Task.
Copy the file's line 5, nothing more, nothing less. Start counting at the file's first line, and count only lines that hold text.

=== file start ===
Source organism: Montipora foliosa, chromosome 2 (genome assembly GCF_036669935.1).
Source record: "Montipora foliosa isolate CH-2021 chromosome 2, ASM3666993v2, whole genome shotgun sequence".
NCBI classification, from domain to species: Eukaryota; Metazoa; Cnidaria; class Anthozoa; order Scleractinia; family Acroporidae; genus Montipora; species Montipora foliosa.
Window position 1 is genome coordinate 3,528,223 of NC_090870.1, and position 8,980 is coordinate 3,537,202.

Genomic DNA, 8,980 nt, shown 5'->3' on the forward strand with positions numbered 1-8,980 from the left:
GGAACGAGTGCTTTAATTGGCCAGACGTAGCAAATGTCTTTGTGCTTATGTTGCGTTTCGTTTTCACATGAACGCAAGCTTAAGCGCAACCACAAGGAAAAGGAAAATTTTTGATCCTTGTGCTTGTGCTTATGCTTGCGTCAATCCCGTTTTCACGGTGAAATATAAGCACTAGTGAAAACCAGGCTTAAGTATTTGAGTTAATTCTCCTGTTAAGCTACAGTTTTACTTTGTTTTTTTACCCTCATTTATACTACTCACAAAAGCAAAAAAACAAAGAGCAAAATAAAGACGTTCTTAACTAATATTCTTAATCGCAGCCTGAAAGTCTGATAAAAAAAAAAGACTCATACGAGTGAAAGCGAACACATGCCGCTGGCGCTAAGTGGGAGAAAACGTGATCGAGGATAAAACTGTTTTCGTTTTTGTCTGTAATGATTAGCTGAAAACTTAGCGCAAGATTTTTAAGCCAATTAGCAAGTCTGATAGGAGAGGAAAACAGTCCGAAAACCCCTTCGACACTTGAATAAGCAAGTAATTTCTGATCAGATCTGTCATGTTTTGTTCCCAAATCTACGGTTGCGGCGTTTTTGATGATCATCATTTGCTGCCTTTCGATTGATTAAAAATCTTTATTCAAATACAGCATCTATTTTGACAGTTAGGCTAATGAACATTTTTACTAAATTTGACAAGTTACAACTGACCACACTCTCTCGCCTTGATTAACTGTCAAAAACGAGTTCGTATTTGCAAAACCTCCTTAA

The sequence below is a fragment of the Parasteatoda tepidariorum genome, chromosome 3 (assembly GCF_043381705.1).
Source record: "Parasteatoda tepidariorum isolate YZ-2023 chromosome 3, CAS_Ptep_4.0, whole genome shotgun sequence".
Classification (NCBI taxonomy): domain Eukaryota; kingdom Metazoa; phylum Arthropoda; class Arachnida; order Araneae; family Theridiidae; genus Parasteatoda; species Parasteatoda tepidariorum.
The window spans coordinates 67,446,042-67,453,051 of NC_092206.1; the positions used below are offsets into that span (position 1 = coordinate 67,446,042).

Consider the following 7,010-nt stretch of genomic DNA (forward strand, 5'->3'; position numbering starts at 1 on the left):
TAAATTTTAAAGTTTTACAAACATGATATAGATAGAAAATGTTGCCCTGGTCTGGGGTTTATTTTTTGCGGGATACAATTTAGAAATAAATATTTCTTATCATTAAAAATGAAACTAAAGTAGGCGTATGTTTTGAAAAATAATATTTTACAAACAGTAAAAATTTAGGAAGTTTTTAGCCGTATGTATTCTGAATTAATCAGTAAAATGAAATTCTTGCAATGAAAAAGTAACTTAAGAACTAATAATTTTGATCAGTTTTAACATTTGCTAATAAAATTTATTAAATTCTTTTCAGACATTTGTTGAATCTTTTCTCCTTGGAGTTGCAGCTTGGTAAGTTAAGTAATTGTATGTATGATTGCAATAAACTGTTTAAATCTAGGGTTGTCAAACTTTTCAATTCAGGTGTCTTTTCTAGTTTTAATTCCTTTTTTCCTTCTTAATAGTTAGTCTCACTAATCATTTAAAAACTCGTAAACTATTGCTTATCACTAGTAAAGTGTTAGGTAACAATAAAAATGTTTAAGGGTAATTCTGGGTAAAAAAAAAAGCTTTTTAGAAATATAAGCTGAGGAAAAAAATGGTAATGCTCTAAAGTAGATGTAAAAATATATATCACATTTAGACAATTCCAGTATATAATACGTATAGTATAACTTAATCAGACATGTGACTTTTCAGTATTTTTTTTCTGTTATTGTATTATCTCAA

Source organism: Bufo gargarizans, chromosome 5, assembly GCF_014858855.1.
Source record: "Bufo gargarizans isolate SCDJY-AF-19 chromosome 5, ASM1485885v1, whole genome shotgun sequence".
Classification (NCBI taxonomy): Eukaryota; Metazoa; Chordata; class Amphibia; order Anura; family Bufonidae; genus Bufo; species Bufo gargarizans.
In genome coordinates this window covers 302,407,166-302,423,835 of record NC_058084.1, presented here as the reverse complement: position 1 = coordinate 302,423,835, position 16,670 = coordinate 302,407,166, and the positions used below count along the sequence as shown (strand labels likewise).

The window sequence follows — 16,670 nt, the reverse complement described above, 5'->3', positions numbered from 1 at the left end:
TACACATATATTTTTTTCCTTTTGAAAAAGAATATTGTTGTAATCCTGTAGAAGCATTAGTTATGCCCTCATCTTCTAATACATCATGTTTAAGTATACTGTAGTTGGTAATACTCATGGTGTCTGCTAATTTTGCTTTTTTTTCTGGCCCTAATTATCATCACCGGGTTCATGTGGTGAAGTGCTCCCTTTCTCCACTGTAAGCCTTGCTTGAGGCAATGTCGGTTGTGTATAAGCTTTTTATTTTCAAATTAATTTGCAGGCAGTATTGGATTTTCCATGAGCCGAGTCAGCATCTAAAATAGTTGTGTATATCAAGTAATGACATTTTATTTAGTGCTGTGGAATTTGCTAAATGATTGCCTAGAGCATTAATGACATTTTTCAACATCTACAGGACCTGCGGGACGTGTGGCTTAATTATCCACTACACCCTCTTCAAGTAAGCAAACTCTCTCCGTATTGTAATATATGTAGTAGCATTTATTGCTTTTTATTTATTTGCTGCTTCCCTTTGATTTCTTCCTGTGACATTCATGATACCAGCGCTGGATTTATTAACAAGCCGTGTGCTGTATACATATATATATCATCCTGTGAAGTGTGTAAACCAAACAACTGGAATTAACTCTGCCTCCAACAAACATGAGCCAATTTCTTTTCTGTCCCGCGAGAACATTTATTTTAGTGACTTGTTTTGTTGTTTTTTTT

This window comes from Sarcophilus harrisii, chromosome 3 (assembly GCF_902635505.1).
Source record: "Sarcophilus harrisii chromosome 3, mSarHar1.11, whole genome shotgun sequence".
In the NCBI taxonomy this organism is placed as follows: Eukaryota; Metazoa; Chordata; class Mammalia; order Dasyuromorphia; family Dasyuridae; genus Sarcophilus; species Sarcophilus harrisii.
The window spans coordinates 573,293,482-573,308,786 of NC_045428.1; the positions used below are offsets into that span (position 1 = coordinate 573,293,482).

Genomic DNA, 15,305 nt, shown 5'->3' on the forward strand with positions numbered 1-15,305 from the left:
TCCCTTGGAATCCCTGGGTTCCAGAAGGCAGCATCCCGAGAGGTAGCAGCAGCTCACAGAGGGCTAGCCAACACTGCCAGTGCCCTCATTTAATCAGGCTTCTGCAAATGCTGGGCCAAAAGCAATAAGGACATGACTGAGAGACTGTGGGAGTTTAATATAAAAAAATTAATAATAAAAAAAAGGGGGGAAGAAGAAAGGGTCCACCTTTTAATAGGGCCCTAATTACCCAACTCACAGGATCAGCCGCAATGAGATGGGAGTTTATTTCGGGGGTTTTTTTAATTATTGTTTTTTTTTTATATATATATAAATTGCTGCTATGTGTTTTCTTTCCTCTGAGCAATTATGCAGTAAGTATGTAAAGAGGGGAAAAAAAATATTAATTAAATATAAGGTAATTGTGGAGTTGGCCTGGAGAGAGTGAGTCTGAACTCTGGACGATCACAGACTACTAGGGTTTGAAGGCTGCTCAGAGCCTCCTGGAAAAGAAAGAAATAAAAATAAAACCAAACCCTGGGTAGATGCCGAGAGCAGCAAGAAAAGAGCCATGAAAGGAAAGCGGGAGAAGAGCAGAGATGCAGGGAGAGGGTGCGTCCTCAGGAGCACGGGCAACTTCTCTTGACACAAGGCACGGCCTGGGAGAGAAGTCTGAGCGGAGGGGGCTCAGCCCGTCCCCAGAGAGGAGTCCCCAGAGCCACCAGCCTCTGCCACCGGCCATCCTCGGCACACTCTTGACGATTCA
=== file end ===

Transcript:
Genomic DNA, 8,980 nt, shown 5'->3' on the forward strand with positions numbered 1-8,980 from the left: